Wow!  These libraries are great!  Excited to discover about them :)

I'm also excited to see the ANSI user interface one, as a fan of
roguelikes (and ascii art)!

Jay McCarthy writes:

> FYI the package lux is like Big Bang and the package mode-lambda is like
> 2htdp/image. Right now, however, I am working on raart for doing ANSI user
> interfaces.
>
> On Fri, Jan 5, 2018 at 11:04 AM Matthias Felleisen <matth...@ccs.neu.edu>
> wrote:
>
>>
>> Thanks for the feedback.
>>
>> Yes, b-b was designed for middle school, high school and college
>> freshman courses. But like all software, it eventually escapes and
>> makes it into the “real world”.
>>
>>         [ ASIDE What does this tell you about the terrible
>>         training that most students get and use to produce
>>         code in industry during co-op and internships?]
>>
>> The drawback of b-b for “real” applications is that (1) it checks
>> way too many things (2) when something fails it works hard to
>> deliver error messages that are useful for beginners (as in the
>> kinds of students mentioned above).
>>
>> As I have said before, I need to design a path from b-b for students
>> to a b-b for “adults”.
>>
>> Alternatively, you could use Jay McCarthy’s replacement package
>> for b-b, which may already live up to your performance expectations.
>> I don’t have time to experiment but I am really interested on how it
>> would work out.
>>
>> Again thanks for the feedback — Matthias
>>
>>
>>
>>
>>
>> > On Jan 4, 2018, at 3:39 PM, Christopher Lemmer Webber <
>> cweb...@dustycloud.org> wrote:
>> >
>> > Hello all,
>> >
>> > Last night out of curiosity I started lazily adding some code to see how
>> > long it would take me to write a game of life implementation in Racket.
>> > Not exactly a challenging expidition game-authoring-wise, but a fun
>> > little exercise anyway.  You can see and play with the results here:
>> >
>> >  https://gitlab.com/dustyweb/racket-life
>> >
>> > (Don't expect astounding code or anything.)
>> >
>> > Here were my takeaways:
>> >
>> > - Racket is a real joy, especially due to its inclusion of its picture
>> >   language, to write this kind of thing in.  I started playing with
>> >   this very idly last evening and was very quickly pulled in.
>> >
>> > - The icons library is a hidden gem in Racket... bitmap-render-icon
>> >   is a lovely way in particular to create the kinds of sprites you use
>> >   in puzzle games :)
>> >
>> > - The HTDP big-bang system is, from a programming perspective, a lot of
>> >   fun to code in.  I can easily see how it would be great to teach
>> >   with.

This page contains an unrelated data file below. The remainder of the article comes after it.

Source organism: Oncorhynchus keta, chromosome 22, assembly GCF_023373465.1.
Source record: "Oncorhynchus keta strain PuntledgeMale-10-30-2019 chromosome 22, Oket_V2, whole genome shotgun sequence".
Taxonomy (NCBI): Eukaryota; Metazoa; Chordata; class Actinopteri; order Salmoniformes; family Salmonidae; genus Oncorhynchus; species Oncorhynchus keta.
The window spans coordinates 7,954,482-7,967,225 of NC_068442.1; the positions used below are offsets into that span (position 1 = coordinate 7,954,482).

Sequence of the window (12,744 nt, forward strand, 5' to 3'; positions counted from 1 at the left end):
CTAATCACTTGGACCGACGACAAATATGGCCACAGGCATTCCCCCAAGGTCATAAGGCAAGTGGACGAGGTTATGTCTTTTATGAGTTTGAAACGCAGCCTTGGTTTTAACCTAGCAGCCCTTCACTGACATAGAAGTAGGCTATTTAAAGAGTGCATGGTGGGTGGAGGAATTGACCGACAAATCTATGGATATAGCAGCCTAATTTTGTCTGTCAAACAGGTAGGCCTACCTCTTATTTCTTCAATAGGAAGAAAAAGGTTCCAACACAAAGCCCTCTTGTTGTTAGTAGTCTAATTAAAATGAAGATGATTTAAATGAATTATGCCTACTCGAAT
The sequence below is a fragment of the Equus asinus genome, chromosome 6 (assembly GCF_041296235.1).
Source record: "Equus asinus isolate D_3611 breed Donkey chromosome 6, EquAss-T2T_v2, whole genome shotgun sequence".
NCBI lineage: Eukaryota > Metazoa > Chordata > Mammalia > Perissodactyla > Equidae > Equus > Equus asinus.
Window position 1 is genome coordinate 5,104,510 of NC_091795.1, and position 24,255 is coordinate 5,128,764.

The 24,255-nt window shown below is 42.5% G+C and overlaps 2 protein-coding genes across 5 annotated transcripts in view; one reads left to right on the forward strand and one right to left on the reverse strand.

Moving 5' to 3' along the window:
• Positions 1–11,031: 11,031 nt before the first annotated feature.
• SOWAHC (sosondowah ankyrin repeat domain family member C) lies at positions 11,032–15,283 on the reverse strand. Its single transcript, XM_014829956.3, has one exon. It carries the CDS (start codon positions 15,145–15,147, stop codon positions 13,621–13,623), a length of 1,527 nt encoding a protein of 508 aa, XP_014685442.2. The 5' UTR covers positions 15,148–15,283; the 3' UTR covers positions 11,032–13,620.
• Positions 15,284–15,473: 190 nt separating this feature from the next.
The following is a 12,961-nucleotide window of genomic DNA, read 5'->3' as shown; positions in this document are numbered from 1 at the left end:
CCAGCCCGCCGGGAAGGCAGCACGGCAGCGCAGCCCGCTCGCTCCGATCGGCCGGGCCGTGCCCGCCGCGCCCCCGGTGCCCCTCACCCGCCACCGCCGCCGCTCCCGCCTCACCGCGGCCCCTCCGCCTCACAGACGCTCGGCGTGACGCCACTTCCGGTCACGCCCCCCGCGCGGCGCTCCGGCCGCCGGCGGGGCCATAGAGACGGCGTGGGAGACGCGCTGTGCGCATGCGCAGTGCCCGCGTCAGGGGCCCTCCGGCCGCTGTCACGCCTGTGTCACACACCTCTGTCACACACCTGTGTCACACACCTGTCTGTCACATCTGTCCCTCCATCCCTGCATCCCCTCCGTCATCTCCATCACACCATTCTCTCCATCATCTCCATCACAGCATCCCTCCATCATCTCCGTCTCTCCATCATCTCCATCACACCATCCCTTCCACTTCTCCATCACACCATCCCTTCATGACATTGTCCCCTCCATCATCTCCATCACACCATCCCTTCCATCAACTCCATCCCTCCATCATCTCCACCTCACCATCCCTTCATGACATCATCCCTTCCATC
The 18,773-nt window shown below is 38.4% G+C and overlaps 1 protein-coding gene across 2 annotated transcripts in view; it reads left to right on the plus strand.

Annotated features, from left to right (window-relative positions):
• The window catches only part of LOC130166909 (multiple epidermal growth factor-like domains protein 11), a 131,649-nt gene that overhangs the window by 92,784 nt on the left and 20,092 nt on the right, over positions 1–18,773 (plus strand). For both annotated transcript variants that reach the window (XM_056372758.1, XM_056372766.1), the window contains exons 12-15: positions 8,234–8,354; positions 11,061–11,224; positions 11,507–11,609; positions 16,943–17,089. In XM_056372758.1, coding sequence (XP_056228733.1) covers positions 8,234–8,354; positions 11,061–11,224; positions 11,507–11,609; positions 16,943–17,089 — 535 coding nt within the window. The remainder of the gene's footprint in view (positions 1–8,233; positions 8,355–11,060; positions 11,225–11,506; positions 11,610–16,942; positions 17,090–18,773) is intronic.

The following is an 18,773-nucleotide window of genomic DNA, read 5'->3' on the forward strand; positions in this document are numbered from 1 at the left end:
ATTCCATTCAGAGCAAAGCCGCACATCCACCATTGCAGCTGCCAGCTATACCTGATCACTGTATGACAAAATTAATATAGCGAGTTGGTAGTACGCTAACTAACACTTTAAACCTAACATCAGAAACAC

>> >
>> > - It was easy to get an implementation of Conway's Game of Life going
>> >   and have it even be fairly pretty within almost no time.  However, as
>> >   observed here:
>> >     https://groups.google.com/forum/#!topic/racket-users/yjRuIxypUQc
>> >   the functional drawing system isn't very fast once you get a lot of
>> >   objects on the screen.  Fortunately I found it was possible to not
>> >   have to convert all my code, only the to-draw bit... I converted
>> >   it to a bitmap canvas that I blitted to imperatively.
>> >
>> > - But even this was not fast enough... I found that a 50x50 graph was
>> >   terribly slow.  I found that even just creating the 1000x1000 px
>> >   bitmap every frame was very expensive, even before blitting to it, so
>> >   I stuck the bitmap in a parameter and kept it around between frames.
>> >
>> > - I then found out that the bitmap wasn't changing suddenly... I'm
>> >   guessing big-bang has an optimization where (since it's expecting a
>> >   functional program) if it sees an object that's eq? to the previous
>> >   object come out of to-draw, it doesn't draw it.  So instead I
>> >   allocated two bitmaps as parameters and switched between which one I
>> >   was blitting to.  That effectively tricked big-bang into blitting
>> >   to my reused bitmap every time ;)
>> >
>> > - With those optimizations in place, a 30x30 grid on my
>> >   10-year-old-laptop would run at full speed, and a a 50x50 tile grid
>> >   (1000x1000 pixels) rendered at about 10FPS... a barely tolerable, but
>> >   tolerable speed, for something like this ;)
>> >
>> > - It seems that the blitting of bitmaps to the canvas (I didn't do
>> >   anything smart to "only blit the ones that changed", which would
>> >   speed this up certainly by a lot) is by far the slowest part of
>> >   my code, so I figured maybe it would be faster if I drew rects on
>> >   the canvas instead of blitting my pretty icon-derived bitmaps.
>> >   To my surprise it became 50% slower!
>> >
>> > I guess completely redrawing 2500 sprites per frame is just a lot for
>> > the vanilla canvas.  I see there's an opengl canvas... maybe I should
>> > try that.
>> >
>> > Obviously there's "the most correct" optimization to do, given that I've
>> > already gone down the route of committing imperative-rendering sins: I
>> > ought to keep around the previous graph and see if it changed at all and
>> > only blit the ones that actually changed.  Well, I'm sure that would
>> > make things lightning fast ;)
>> >
>> > I'm not sure if that's interesting to anyone at all.  But I will say,
>> > Racket really is a joy to work with!  Thanks for making a toolbox so
>> > much fun I accidentally lose a number of hours to something like this :)
>> >
>> > - Chris
>> >
>> > --
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